Researchers found that turkey vultures and common ravens throughout Oregon have been exposed to rodent poison, with possible implications for the newly established northern California condor flock.
Anticoagulant Rodenticides are Associated with Increased Stress and Reduced Body Condition of Avian Scavengers in the Pacific Northwest
Anticoagulant rodenticides are widespread environmental contaminants that pose risks to avian scavengers that eat poisoned prey. There are concerns over the potential effects anticoagulant rodenticide exposure on avian scavenger populations, and in particular, the California condor flock recently established in northern California. Researchers from the USGS and USFWS measured anticoagulant rodenticides in the liver tissue of common ravens and turkey vultures throughout Oregon between 2013 and 2019. The livers of 51% of common ravens and 86% of turkey vultures contained anticoagulant rodenticides. Higher levels of anticoagulant rodenticides were associated with lower body weight in females of both species. These results suggest that avian scavengers in Oregon are experiencing extensive anticoagulant rodenticide exposure and the northern California condor population may also be exposed if they feed in southern Oregon.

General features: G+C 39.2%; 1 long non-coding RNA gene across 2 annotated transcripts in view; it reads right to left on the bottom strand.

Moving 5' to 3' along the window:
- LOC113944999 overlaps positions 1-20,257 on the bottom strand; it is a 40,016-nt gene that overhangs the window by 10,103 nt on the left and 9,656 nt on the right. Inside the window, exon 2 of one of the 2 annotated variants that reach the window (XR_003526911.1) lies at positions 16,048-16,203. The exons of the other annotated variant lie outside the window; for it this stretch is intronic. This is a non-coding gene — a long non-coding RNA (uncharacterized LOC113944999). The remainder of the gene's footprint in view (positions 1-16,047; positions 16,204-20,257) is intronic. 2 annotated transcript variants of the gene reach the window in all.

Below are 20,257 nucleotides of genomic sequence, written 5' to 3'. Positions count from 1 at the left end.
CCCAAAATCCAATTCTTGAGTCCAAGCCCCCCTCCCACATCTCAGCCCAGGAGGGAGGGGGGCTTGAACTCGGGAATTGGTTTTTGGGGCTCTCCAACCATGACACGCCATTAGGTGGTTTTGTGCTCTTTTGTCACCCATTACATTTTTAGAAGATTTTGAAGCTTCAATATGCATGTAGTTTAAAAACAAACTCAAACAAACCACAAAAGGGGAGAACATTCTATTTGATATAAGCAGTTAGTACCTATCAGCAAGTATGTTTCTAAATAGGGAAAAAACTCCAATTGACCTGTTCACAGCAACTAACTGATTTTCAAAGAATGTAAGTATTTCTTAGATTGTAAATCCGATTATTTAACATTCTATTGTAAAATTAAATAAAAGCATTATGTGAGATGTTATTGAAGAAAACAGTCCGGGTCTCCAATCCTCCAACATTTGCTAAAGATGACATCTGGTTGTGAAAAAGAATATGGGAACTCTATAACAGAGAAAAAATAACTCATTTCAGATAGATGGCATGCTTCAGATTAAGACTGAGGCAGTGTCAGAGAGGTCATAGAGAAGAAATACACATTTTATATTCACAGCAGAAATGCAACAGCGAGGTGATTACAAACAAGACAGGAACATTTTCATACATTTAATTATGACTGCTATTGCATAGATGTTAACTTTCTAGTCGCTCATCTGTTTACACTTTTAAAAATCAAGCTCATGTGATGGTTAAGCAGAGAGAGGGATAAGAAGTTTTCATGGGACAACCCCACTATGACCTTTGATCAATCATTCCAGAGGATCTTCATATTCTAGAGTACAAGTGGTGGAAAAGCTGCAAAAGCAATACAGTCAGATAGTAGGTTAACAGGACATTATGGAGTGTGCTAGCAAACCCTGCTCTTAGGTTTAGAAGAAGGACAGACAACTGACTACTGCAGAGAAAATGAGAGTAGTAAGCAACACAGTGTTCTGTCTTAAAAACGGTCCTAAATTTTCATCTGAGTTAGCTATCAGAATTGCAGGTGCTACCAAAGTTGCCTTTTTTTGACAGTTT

Herring, G., Eagles-Smith, C.A., and Buck, J.A., 2023, Anticoagulant rodenticides are associated with increased stress and reduced body condition of avian scavengers in the Pacific Northwest: Environmental Pollution, v. 331, Part 2, Online. https://doi.org/10.1016/j.envpol.2023.121899
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